GSE Faculty Advance Transgender Rights in Education
With support from the Spencer Foundation, Dr. Melinda Mangin and Dr. Catherine Lugg are engaged in groundbreaking work that brings together scholars and activists to map a research agenda for the next five to ten years on transgender education. According to Dr. Mangin, “Most of the current research comes from psychiatry and medicine–where they situate transgender identity as a problem. We want to reframe that understanding so that holding a transgender identity is seen as an asset and an opportunity.”
To this end, they hosted a conference at Rutgers University, entitled “Transforming Education: A Research Agenda.”
“Conference is to generate substantial research projects so as to create a space for scholars at universities to advance research on transgender people in public education,” stated Dr. Lugg. “Being funded by the Spencer Foundation adds legitimacy to the current project. It also opens the gateway to inclusion for a greater body of funded research on the transgender identities in education and also for trans faculty to be hired by universities.”
Dr. Mangin was inspired to pursue this line of research due to her work with families of young transgender children and their schools. She observed that many experiences with school districts were negative and that sparked a desire to learn from elementary schools that had successfully supported transgender students. Sharing lessons from supportive schools may help all school districts develop affirming practices and policies so that transgender children feel a sense of belonging in school.
“These are human and civil rights issues. Children are entitled to public education, but trans students commonly experience mistreatment in schools that can have devastating impacts including school avoidance and increased risk for suicidal ideation,” stated Dr. Mangin. “Thus, the education of administrators and teachers on creating inclusive school communities is critical.”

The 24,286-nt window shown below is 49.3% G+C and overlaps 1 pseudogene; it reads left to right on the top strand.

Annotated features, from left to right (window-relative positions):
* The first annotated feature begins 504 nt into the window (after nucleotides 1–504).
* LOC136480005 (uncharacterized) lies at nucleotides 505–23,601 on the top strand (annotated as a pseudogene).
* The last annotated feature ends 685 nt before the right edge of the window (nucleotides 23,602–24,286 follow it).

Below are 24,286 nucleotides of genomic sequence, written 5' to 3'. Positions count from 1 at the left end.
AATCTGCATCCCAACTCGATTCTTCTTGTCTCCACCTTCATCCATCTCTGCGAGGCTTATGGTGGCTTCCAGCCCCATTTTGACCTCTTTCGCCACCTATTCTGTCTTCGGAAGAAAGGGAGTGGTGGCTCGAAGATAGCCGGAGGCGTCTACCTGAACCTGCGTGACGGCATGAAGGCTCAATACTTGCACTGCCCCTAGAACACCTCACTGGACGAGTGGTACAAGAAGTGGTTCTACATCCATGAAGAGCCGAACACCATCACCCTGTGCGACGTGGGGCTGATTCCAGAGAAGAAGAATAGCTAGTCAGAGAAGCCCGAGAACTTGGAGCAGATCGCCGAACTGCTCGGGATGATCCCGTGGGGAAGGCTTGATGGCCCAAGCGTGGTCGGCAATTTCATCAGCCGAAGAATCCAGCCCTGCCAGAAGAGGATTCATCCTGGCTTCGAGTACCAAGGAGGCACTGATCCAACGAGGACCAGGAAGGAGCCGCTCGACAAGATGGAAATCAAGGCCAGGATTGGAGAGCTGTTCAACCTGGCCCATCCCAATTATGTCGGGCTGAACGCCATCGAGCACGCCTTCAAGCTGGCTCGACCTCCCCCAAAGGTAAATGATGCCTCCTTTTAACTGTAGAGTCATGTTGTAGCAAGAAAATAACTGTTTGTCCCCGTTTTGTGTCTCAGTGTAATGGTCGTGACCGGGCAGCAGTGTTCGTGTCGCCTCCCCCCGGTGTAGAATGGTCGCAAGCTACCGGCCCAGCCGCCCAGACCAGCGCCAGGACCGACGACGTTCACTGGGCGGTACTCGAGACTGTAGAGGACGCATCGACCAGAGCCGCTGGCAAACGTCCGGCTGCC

Dr. Lugg’s commitment to this project is part of her broader research agenda on LGBT policies in education and her desire to ensure better outcomes for K-12 trans students, teachers, and administrators.
The collective vision of Dr. Mangin and Dr. Lugg is to cultivate senior trans scholars in higher education as leaders in the field and thereby push the envelope on research. They also hope to empower school districts, implement affirming policies, and practices that break the cycle of dehumanization that trans students presently encounter. And finally, they hope this work will result in the hiring of more transgender educators as transgender youth need role models in schools as well.
“One of our biggest challenges is that the wider public doesn’t understand how this topic is relevant to everyone,” stated Mangin. “Gender stereotypes are harmful to everyone, including cisgender men and women. We, as a society, need to realize that gender doesn’t have to be the pivotal way in which we categorize people. Everyone has a story about being rebuked due to gender stereotyping and all of our bathrooms at home are gender-inclusive. Thus, we have precedents to move forward without gender as our primary organizing category. We hope to evolve society’s thinking on the subject with this line of research.”